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Sebastián Pérez signed last August from Medellín side Atlético Nacional, where he won five national championships, two domestic cups, two super cups, the Copa Sudamericana and the icing on the cake, the 2016 Copa Libertadores. The highly decorated midfielder debuted for his national team in May 2016 and now has six international caps. The 24-year-old only managed 12 appearances for Boca this season, however, with eight of those coming from the bench.
Despite limited appearances, Pérez proved himself to be an adept passer of the ball, completing 89.5 percent of passes, the highest in the Boca squad. In April he ruptured the anterior cruciate ligament in his left knee and will miss six months. His stop-start career at La Bombonera will have to wait a little longer before taking off.
The departure of Bentancur to Juventus freed up a space in Boca’s foreigner quota, one that was filled by a Colombian, making the trio a quartet. In July 2017 Edwin Cardona signed from Mexican side Monterrey on a one-year loan deal, making an immediate impact with two goals in his first three pre-season friendlies, including a superb long-range effort that has almost become his trademark. The gifted 24-year-old has almost 300 career appearances to his name after spells with Atlético Nacional, Junior and Santa Fe, and most recently in Liga MX with Monterrey.
So highly thought of is Cardona at La Bombonera that he has been gifted the almost-mythical number 10 shirt. “I hope he plays better than me,” was a recent quote from perhaps one of the most famous former stars of said shirt, Juan Román Riquelme.
Fabra, Barrios, Pérez and Cardona are far from the first Colombians to ply their trade in Argentina, nor at Boca for that matter. In the 1950s this trend was reversed when several Argentines joined the Colombian league during its golden period. Professionalism in Colombia, as well as a dispute between the league organisers and the national FA, led to several Argentine players making the move across the continent, including River Plate’s Adolfo Pedernera and the incomparable Alfredo Di Stéfano.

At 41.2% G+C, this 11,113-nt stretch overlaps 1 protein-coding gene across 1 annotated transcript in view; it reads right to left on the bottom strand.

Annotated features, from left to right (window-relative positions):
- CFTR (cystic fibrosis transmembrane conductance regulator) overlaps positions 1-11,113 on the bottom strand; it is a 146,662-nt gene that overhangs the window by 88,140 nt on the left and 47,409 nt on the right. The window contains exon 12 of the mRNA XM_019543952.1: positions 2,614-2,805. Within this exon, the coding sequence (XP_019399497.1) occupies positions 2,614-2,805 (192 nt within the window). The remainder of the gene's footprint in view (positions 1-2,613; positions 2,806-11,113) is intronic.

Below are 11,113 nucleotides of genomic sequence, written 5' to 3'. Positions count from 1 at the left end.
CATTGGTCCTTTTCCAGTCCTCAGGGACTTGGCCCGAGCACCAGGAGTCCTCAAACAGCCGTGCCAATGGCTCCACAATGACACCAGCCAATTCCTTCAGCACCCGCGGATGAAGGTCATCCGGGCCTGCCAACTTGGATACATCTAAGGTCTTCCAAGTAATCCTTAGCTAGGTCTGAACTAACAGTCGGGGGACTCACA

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Towards the end of the century, as there was more prestige and money in the Argentine game, Colombians began flocking the other way, many using Argentina as a stepping stone before crossing the Atlantic to Europe. James Rodríguez, from the same famed Envigado cantera as Frank Fabra, spent two years with Banfield, followed by stints at Monaco and Porto, before becoming a Real Madrid galáctico in 2014.
Radamel Falcao moved to Buenos Aires at the age of 15 to sign for River Plate before becoming one of the world’s most feared strikers following spells with Porto and Atlético Madrid. Juan Pablo Ángel formed part of River’s feared cuatro fantásticos alongside Javier Saviola, Pablo Aimar and Ariel Ortega before becoming a cult hero at Aston Villa. There have been countless other examples and there are now Colombians playing professionally in over 60 countries worldwide.
Perhaps Boca’s most glorious spell at the turn of the millennium coincided with the arrival of three Colombians. Mauricio ‘Chicho’ Serna, Jorge Bermúdez and goalkeeper Óscar Córdoba represented the club between 1997 and 2002 when Los Xeneizes won three league titles, two Copa Libertadores trophies and the Intercontinental Cup, being the last team to beat Real Madrid in an international final. The three provided the defensive backbone of the all-conquering side, endearing themselves to a generation of Boca supporters.
Serna recently gave his seal of approval to one of the current crop of Colombians, visiting Barrios in the changing rooms after a victory over Newell’s Old Boys in La Bombonera in May. After providing the assist for what would prove to be the only goal of the game, Barrios left the pitch to a standing ovation. Serna received Barrios’ shirt as a gift, stating that it would have pride of place in his private museum. Talking to TyC Sports after the game, Serna stated that Barrios was at a “high level” and that he was “made to wear Boca’s colours”.
Boca will enter the 2017/18 season with their sights firmly set on lifting the Copa Libertadores for the first time in more than a decade. If the current quartet reach anywhere near the level of Serna, Bermúdez and Córdoba they’ll go a long way to writing themselves into Boca Juniors folklore.
By Dan Williamson